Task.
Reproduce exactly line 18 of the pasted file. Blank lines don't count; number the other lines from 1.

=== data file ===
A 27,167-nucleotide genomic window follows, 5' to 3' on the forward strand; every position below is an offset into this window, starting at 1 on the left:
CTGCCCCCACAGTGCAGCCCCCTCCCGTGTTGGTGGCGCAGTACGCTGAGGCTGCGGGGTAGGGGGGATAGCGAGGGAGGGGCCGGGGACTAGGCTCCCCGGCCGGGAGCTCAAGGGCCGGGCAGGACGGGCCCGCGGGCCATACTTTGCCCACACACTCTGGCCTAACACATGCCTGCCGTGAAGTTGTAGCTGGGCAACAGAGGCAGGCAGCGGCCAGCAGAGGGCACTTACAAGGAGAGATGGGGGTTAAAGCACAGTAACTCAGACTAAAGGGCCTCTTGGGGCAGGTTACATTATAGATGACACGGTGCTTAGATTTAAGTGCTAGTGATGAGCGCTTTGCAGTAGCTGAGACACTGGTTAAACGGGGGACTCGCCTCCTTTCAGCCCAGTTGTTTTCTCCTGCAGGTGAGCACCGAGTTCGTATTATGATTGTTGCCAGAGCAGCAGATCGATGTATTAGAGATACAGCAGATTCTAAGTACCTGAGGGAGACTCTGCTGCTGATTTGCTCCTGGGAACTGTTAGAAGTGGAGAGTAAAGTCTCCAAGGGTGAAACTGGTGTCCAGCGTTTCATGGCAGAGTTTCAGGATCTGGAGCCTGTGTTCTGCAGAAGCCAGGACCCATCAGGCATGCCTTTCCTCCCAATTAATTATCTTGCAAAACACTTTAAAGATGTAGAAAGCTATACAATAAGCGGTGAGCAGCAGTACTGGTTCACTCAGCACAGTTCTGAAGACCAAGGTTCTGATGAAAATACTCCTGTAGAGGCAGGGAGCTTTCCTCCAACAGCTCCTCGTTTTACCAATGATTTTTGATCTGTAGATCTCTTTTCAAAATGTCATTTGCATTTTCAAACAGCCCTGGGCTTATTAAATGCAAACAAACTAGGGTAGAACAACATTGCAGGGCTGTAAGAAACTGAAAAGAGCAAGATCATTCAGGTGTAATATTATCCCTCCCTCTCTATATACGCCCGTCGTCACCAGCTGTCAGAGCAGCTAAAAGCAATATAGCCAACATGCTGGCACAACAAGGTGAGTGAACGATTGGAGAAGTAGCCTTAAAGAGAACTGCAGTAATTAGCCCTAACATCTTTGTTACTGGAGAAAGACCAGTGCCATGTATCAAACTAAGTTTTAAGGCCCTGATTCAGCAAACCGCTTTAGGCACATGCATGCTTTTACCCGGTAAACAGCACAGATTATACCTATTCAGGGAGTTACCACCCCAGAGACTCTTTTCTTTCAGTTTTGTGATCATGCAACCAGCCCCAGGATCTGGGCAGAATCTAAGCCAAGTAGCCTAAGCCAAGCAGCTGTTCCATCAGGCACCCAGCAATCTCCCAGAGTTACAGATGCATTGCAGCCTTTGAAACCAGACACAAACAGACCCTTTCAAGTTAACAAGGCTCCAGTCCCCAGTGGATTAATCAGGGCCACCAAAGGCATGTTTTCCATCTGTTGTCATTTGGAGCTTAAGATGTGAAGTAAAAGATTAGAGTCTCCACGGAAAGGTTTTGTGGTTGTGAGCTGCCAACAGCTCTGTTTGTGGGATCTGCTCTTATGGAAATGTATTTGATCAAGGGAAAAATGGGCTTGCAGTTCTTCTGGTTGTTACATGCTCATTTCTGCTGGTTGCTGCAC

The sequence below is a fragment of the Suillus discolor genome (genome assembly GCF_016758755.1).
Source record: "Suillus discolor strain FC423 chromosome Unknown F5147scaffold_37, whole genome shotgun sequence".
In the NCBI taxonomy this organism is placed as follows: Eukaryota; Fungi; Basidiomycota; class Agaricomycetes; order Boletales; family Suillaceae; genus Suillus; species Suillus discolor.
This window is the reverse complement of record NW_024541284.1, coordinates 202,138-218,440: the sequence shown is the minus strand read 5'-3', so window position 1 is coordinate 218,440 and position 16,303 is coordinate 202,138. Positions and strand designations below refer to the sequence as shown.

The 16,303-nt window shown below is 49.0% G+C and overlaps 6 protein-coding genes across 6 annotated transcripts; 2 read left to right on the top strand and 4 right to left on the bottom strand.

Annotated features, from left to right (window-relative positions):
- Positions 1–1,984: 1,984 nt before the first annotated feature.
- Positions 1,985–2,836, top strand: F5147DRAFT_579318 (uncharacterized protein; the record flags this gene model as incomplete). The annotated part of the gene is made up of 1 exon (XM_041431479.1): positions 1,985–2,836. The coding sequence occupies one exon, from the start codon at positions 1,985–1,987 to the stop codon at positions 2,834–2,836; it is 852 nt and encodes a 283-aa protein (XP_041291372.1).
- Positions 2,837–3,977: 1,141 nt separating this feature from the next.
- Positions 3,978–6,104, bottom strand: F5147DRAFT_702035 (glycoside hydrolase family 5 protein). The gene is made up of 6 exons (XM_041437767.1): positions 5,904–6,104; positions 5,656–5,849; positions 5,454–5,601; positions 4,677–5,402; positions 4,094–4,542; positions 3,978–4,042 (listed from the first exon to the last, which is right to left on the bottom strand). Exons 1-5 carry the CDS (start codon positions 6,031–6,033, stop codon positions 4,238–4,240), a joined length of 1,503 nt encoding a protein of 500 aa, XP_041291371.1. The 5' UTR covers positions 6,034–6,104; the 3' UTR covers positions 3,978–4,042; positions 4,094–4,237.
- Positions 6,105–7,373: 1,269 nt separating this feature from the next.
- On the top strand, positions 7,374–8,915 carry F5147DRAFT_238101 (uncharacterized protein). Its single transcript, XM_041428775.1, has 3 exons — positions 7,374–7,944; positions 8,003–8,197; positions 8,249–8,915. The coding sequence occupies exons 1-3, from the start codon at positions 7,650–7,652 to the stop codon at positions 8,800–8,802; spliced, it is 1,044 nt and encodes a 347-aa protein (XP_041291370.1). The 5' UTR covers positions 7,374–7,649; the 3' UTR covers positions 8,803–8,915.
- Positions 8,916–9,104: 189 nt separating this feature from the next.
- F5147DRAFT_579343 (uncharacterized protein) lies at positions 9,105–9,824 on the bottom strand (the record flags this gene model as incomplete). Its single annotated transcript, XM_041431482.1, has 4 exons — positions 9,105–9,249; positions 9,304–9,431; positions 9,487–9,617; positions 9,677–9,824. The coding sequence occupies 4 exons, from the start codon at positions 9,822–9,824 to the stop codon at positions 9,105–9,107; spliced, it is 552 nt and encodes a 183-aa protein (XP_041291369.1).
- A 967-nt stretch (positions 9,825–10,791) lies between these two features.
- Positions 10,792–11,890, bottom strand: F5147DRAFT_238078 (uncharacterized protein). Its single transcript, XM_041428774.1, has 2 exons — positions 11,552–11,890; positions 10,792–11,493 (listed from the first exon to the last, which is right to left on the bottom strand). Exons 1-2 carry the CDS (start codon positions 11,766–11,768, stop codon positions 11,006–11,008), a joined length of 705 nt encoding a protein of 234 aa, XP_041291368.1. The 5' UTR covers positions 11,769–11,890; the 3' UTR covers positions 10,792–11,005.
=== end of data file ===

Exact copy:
- Positions 10,792–11,890, bottom strand: F5147DRAFT_238078 (uncharacterized protein). Its single transcript, XM_041428774.1, has 2 exons — positions 11,552–11,890; positions 10,792–11,493 (listed from the first exon to the last, which is right to left on the bottom strand). Exons 1-2 carry the CDS (start codon positions 11,766–11,768, stop codon positions 11,006–11,008), a joined length of 705 nt encoding a protein of 234 aa, XP_041291368.1. The 5' UTR covers positions 11,769–11,890; the 3' UTR covers positions 10,792–11,005.